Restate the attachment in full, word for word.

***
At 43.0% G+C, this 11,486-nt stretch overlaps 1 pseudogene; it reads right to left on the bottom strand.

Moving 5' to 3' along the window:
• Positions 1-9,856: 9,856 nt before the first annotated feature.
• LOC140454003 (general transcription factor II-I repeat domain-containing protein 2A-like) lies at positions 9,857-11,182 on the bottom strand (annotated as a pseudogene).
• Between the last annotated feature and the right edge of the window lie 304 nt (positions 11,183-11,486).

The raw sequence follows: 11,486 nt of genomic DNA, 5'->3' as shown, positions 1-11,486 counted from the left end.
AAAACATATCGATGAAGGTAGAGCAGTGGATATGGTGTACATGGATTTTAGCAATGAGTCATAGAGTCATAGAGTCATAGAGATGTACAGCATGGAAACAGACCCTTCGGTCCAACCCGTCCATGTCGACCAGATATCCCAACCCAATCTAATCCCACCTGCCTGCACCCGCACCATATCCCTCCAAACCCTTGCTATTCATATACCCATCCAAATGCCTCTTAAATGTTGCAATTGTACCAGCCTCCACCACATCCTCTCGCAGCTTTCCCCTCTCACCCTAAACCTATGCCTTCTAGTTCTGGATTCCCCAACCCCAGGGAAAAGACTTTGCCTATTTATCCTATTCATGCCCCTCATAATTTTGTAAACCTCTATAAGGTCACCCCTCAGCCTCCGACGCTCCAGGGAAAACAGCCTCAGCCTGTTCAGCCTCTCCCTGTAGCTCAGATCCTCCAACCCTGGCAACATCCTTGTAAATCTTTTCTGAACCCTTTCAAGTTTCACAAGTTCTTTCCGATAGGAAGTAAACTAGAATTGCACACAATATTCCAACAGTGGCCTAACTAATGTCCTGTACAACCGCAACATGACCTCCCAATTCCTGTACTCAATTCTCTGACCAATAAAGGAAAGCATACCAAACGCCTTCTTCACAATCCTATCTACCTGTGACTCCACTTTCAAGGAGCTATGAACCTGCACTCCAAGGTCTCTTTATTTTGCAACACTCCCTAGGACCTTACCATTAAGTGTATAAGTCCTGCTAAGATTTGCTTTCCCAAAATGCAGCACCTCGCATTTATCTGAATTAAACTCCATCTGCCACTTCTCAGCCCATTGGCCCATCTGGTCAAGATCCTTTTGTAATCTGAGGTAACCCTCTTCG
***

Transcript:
At 43.0% G+C, this 11,486-nt stretch overlaps 1 pseudogene; it reads right to left on the bottom strand.

Moving 5' to 3' along the window:
• Positions 1-9,856: 9,856 nt before the first annotated feature.
• LOC140454003 (general transcription factor II-I repeat domain-containing protein 2A-like) lies at positions 9,857-11,182 on the bottom strand (annotated as a pseudogene).
• Between the last annotated feature and the right edge of the window lie 304 nt (positions 11,183-11,486).

The raw sequence follows: 11,486 nt of genomic DNA, 5'->3' as shown, positions 1-11,486 counted from the left end.
AAAACATATCGATGAAGGTAGAGCAGTGGATATGGTGTACATGGATTTTAGCAATGAGTCATAGAGTCATAGAGTCATAGAGATGTACAGCATGGAAACAGACCCTTCGGTCCAACCCGTCCATGTCGACCAGATATCCCAACCCAATCTAATCCCACCTGCCTGCACCCGCACCATATCCCTCCAAACCCTTGCTATTCATATACCCATCCAAATGCCTCTTAAATGTTGCAATTGTACCAGCCTCCACCACATCCTCTCGCAGCTTTCCCCTCTCACCCTAAACCTATGCCTTCTAGTTCTGGATTCCCCAACCCCAGGGAAAAGACTTTGCCTATTTATCCTATTCATGCCCCTCATAATTTTGTAAACCTCTATAAGGTCACCCCTCAGCCTCCGACGCTCCAGGGAAAACAGCCTCAGCCTGTTCAGCCTCTCCCTGTAGCTCAGATCCTCCAACCCTGGCAACATCCTTGTAAATCTTTTCTGAACCCTTTCAAGTTTCACAAGTTCTTTCCGATAGGAAGTAAACTAGAATTGCACACAATATTCCAACAGTGGCCTAACTAATGTCCTGTACAACCGCAACATGACCTCCCAATTCCTGTACTCAATTCTCTGACCAATAAAGGAAAGCATACCAAACGCCTTCTTCACAATCCTATCTACCTGTGACTCCACTTTCAAGGAGCTATGAACCTGCACTCCAAGGTCTCTTTATTTTGCAACACTCCCTAGGACCTTACCATTAAGTGTATAAGTCCTGCTAAGATTTGCTTTCCCAAAATGCAGCACCTCGCATTTATCTGAATTAAACTCCATCTGCCACTTCTCAGCCCATTGGCCCATCTGGTCAAGATCCTTTTGTAATCTGAGGTAACCCTCTTCG